When you buy your tea, whether single estate or blend - new or aged.......sample the tea and make a decision based on your preference. Will single estate or blends age better.....I cannot tell you which tea would be better but can assure you with proper storage your pu erh will develop its own unique aged taste and aroma.

I found this 2005 cake at a local tea shop and from the wrapper, this stone pressed cake is from Ai Lao mountains. This tea has the same tea aroma and taste characteristics as the Ai Lao sample I mentioned earlier but it is more mellow overall - aftertaste stayed longer in the mouth. The tea did however gave me a sweaty sensation which lasted about a minute after drinking 2 teapots of this tea. A very interesting tea....quite refreshing actually.

Saturday, August 20, 2011

Chinese Tea - A Japanese Perspective

This well written article is by Aki Omuri, and is from the Daily Yomiuri Online 29 Jul 2011. Article as follows:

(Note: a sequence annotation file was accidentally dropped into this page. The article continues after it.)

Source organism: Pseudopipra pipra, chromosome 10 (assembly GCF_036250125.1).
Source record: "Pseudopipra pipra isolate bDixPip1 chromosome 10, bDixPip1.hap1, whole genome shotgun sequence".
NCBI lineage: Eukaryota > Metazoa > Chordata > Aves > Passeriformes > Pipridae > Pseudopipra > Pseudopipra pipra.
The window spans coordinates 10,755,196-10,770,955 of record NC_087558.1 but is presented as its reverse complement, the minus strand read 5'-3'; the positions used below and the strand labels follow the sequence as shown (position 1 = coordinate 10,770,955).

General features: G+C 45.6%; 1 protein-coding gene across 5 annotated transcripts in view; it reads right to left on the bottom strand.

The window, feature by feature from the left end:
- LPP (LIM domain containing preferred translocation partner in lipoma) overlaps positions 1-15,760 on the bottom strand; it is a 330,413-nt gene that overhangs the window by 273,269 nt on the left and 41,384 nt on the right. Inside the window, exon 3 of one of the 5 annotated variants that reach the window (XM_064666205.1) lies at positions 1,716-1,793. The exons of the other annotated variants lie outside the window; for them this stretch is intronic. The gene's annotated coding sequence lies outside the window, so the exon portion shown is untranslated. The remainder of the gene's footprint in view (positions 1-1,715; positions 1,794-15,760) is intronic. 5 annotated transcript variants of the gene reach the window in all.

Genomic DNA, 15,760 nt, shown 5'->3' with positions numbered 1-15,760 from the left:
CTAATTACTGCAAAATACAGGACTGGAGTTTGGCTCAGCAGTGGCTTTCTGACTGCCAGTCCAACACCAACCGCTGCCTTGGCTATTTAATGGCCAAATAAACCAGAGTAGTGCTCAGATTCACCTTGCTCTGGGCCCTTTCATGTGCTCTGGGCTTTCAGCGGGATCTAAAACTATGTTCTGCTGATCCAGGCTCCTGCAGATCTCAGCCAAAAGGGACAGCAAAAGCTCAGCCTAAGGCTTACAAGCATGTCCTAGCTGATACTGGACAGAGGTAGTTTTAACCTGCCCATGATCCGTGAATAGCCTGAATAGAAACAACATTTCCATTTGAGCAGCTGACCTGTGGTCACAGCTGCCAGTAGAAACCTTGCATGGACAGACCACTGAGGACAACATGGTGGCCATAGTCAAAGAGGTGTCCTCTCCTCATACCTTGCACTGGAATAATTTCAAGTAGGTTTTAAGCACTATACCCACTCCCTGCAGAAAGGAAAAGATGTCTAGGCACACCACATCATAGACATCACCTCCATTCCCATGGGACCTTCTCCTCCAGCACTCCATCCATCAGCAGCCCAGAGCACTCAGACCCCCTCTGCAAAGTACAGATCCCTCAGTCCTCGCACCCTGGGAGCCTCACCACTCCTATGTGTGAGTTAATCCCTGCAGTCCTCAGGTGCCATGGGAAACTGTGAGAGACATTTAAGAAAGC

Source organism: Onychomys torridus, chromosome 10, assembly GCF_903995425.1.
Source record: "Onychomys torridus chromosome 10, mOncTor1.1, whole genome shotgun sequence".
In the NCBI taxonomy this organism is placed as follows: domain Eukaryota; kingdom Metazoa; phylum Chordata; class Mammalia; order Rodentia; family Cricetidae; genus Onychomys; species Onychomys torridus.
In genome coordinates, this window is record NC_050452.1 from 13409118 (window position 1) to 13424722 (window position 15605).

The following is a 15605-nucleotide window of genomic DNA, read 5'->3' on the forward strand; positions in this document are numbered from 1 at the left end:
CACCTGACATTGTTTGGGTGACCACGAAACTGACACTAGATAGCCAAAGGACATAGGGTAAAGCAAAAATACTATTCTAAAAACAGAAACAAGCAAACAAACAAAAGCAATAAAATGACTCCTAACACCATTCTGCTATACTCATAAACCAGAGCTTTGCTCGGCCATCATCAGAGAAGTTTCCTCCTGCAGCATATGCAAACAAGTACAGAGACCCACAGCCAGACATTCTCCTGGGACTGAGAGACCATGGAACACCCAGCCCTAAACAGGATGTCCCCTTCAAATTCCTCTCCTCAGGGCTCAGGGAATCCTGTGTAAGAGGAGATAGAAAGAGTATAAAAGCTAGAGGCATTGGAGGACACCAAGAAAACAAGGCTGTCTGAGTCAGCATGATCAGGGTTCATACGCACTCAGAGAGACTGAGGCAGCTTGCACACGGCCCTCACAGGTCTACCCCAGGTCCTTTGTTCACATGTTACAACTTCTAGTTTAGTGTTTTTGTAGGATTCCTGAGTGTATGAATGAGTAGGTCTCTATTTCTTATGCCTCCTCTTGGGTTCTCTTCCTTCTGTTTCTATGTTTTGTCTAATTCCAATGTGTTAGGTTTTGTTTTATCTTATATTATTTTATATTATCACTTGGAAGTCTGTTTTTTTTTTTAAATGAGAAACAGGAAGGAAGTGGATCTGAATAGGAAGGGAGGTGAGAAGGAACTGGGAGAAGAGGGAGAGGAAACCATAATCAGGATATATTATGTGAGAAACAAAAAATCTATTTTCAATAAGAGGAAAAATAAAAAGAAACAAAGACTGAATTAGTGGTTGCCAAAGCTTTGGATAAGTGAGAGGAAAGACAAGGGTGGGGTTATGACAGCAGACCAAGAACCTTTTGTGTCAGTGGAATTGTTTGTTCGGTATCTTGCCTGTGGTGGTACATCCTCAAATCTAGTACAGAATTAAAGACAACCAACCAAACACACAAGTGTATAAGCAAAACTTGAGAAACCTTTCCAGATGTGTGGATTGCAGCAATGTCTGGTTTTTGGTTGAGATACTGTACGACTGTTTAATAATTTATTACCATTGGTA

"Nowadays, many people are able to enjoy Chinese tea such as oolong and pu'er thanks to its availability in bottles or cans. By making the tea yourself, however, tea time can be a wonderful experience as you can better understand and appreciate the scent and rich taste of the tea.

According to Chinese tea expert Naoko Iwasaki, there are more than 1,000 kinds of Chinese tea, either from China or Taiwan. Iwasaki said Chinese tea is divided into six groups, including green, white and black, and is categorized by the level of fermentation, processing, the color of the leaves and other factors. Although the most common tea in China is green tea, the way it is prepared and enjoyed is different from that in Japan.

Iwasaki, a tea arts master certified by the Chinese government, has run CHAZENsodo, a salon to share the enjoyment of Chinese tea, in Shinagawa Ward, Tokyo, since 2004. She also is the director of the Japan Chinese Tea Culture Association.